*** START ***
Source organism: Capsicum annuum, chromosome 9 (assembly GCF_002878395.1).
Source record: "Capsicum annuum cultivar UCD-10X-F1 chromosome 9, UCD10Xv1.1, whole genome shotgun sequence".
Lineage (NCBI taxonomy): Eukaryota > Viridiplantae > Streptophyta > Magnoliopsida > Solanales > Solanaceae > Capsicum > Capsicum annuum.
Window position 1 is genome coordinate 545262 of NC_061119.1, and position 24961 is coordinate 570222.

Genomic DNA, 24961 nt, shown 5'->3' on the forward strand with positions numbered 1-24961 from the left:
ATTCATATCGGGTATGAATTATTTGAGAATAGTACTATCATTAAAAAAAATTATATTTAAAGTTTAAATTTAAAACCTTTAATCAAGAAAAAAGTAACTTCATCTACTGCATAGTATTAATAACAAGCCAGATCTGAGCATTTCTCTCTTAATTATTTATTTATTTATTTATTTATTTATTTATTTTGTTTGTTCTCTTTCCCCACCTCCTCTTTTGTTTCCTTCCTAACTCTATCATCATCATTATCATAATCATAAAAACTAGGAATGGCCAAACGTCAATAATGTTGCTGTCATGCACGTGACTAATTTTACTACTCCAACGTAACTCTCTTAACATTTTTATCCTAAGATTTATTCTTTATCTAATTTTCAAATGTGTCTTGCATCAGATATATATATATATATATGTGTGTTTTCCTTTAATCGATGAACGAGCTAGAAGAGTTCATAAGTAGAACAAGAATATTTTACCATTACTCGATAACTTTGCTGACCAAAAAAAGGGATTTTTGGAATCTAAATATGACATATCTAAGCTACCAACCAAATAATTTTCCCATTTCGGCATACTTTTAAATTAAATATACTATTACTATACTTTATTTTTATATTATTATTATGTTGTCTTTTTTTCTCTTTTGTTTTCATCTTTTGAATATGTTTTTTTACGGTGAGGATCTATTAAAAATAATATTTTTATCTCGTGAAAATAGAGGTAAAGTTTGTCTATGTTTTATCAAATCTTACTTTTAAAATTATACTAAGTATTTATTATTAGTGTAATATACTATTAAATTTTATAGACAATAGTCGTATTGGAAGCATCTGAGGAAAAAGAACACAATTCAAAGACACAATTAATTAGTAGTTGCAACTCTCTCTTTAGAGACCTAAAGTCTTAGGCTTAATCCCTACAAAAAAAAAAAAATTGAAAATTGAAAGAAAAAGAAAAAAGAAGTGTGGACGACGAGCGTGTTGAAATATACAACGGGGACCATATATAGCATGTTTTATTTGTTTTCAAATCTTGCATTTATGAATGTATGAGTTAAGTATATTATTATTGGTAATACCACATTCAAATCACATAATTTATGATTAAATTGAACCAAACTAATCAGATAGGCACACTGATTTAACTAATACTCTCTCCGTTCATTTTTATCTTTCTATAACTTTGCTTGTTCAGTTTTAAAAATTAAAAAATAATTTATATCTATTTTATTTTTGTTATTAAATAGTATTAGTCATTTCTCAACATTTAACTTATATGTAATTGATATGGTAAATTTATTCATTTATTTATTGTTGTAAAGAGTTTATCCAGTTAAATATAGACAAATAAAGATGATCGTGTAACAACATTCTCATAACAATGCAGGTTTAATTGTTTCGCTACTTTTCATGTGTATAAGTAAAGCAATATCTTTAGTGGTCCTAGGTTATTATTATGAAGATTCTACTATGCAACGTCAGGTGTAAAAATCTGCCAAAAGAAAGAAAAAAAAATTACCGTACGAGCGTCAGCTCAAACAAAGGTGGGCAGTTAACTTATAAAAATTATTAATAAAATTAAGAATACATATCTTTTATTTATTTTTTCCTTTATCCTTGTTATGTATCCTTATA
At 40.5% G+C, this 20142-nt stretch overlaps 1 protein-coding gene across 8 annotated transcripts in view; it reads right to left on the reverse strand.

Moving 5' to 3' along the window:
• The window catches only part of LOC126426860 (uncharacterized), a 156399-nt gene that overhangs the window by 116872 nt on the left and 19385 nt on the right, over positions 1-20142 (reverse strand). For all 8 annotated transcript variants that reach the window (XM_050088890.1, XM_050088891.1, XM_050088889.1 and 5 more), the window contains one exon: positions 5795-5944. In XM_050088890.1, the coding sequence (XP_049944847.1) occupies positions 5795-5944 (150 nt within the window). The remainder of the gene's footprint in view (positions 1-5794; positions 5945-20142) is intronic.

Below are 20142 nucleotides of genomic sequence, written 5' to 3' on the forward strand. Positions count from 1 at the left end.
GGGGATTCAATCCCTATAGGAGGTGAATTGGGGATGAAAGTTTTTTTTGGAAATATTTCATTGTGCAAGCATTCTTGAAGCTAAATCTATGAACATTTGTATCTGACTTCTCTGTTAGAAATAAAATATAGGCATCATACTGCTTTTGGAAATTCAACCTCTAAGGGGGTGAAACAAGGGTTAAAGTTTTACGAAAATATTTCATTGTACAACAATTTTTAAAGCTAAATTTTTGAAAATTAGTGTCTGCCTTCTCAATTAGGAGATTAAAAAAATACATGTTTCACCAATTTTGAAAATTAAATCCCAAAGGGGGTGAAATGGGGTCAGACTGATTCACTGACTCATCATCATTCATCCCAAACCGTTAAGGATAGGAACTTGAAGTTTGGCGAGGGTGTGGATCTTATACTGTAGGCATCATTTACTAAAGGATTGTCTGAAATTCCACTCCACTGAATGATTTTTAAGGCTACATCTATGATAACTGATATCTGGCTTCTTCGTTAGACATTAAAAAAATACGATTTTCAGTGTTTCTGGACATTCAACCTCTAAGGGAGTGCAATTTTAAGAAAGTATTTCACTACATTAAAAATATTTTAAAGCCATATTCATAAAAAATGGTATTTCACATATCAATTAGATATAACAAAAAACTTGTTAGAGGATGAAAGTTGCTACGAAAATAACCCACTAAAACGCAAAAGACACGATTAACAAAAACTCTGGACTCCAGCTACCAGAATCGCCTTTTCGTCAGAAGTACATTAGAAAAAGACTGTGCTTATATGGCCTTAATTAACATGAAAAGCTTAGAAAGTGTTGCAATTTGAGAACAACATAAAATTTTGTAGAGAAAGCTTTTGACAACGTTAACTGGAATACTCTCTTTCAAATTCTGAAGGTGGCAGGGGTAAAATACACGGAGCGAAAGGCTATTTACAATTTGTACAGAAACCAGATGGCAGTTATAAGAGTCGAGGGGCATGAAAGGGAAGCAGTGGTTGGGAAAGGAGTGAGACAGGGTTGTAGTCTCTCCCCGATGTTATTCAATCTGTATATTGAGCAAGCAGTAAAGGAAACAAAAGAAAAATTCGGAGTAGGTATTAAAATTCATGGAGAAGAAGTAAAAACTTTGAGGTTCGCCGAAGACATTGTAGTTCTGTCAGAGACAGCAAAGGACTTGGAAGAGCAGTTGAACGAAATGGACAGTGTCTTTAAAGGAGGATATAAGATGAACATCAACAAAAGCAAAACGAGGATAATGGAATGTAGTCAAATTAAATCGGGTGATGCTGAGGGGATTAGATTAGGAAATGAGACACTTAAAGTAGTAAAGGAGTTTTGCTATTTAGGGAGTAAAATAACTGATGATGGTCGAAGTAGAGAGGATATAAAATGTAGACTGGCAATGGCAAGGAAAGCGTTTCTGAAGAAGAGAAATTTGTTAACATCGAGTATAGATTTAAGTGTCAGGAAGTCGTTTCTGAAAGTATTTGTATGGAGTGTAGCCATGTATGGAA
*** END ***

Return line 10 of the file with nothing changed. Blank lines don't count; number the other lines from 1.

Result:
Below are 20142 nucleotides of genomic sequence, written 5' to 3' on the forward strand. Positions count from 1 at the left end.